Still working on revising my WIP novel, scene by scene. In the novel’s scene I just worked on, the main character is sitting at a school assembly. It’s an important assembly which sets up the main point of the story; however, as in most such assemblies, the action of the novel’s scene takes place on stage and adults are doing the most important thing.
Not good. My character is just passively watching.
Activate the CharacterNot good at all. My job in revising has been to give him an active part in what’s going on. So, I looked to my character – who is he, what does he do, what are his interests? Ah, he’s a computer guy, putting up webpages, and playing around with web programs. That means Powerpoint or a similar program would be a snap.
What if he’s in charge of the media for the presentation? He would have to sit in a different place and I can play with how to make that a minor obstacle: perhaps, he has to sit with the kindergarten kids on the first row to reach the projector. He’ll also be closer to the stage when a big disaster happens and be more directly involved. That’s a good start.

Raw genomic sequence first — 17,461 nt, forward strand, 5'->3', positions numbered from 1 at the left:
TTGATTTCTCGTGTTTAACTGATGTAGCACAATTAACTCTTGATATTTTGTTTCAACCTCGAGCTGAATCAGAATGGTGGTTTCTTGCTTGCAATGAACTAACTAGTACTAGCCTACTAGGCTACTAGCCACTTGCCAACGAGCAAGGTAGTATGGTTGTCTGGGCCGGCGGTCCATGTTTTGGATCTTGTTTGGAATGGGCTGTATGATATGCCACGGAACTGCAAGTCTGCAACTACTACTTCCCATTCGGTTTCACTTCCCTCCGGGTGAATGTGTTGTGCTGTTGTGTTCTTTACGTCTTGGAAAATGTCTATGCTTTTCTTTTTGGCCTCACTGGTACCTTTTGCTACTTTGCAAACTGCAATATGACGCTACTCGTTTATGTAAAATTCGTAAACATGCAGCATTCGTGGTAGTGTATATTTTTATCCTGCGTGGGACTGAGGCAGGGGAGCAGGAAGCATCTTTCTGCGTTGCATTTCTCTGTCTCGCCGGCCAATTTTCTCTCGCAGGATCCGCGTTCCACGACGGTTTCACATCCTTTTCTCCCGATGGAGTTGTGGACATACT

My protag also needs an active goal for the scene: supporting his step-mother as she presents. When the event falls apart, he’ll blame himself. That’s much better.
Is your character active in every scene? If not, try these:
- Character traits. Look carefully at your character to find something for him/her to do that is consistent with their interests. There’s probably something around in the setting, the event, the dialogue – somewhere.
- Setting. Move the character around if necessary, putting him/her in a different place. Draw a map and put an X on the character’s current spot. Point to other places on the map and think about what the character could do if positioned in one of these places.
- Scene Goal: Put yourself in the character’s POV. What is the character’s goal for the scene? Find something for him/her to care about intensely and work from there to find actions for the character.
From Rejection to Acceptance
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